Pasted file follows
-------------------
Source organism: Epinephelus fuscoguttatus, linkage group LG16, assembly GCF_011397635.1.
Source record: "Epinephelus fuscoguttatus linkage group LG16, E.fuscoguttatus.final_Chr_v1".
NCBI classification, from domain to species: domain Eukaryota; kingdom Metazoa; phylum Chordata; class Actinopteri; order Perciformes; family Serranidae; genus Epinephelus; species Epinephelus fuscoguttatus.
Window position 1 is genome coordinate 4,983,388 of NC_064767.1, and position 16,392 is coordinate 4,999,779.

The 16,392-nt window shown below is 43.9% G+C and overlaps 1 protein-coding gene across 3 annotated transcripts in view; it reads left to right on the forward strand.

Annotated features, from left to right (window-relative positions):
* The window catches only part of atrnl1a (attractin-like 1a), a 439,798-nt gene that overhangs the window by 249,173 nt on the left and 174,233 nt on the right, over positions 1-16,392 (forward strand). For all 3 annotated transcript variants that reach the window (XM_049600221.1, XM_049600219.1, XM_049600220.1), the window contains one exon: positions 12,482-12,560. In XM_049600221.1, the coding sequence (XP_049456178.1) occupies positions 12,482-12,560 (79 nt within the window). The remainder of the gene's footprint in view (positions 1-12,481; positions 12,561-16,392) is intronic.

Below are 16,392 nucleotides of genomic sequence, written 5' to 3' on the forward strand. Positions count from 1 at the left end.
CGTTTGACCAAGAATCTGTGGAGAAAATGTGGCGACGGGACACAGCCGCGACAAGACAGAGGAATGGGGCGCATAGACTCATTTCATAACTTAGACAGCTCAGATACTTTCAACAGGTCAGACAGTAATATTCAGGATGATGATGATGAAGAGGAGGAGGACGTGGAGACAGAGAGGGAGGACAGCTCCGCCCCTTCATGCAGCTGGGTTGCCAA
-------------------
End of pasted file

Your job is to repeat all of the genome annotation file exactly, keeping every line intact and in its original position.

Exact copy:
Source organism: Epinephelus fuscoguttatus, linkage group LG16, assembly GCF_011397635.1.
Source record: "Epinephelus fuscoguttatus linkage group LG16, E.fuscoguttatus.final_Chr_v1".
NCBI classification, from domain to species: domain Eukaryota; kingdom Metazoa; phylum Chordata; class Actinopteri; order Perciformes; family Serranidae; genus Epinephelus; species Epinephelus fuscoguttatus.
Window position 1 is genome coordinate 4,983,388 of NC_064767.1, and position 16,392 is coordinate 4,999,779.

The 16,392-nt window shown below is 43.9% G+C and overlaps 1 protein-coding gene across 3 annotated transcripts in view; it reads left to right on the forward strand.

Annotated features, from left to right (window-relative positions):
* The window catches only part of atrnl1a (attractin-like 1a), a 439,798-nt gene that overhangs the window by 249,173 nt on the left and 174,233 nt on the right, over positions 1-16,392 (forward strand). For all 3 annotated transcript variants that reach the window (XM_049600221.1, XM_049600219.1, XM_049600220.1), the window contains one exon: positions 12,482-12,560. In XM_049600221.1, the coding sequence (XP_049456178.1) occupies positions 12,482-12,560 (79 nt within the window). The remainder of the gene's footprint in view (positions 1-12,481; positions 12,561-16,392) is intronic.

Below are 16,392 nucleotides of genomic sequence, written 5' to 3' on the forward strand. Positions count from 1 at the left end.
CGTTTGACCAAGAATCTGTGGAGAAAATGTGGCGACGGGACACAGCCGCGACAAGACAGAGGAATGGGGCGCATAGACTCATTTCATAACTTAGACAGCTCAGATACTTTCAACAGGTCAGACAGTAATATTCAGGATGATGATGATGAAGAGGAGGAGGACGTGGAGACAGAGAGGGAGGACAGCTCCGCCCCTTCATGCAGCTGGGTTGCCAA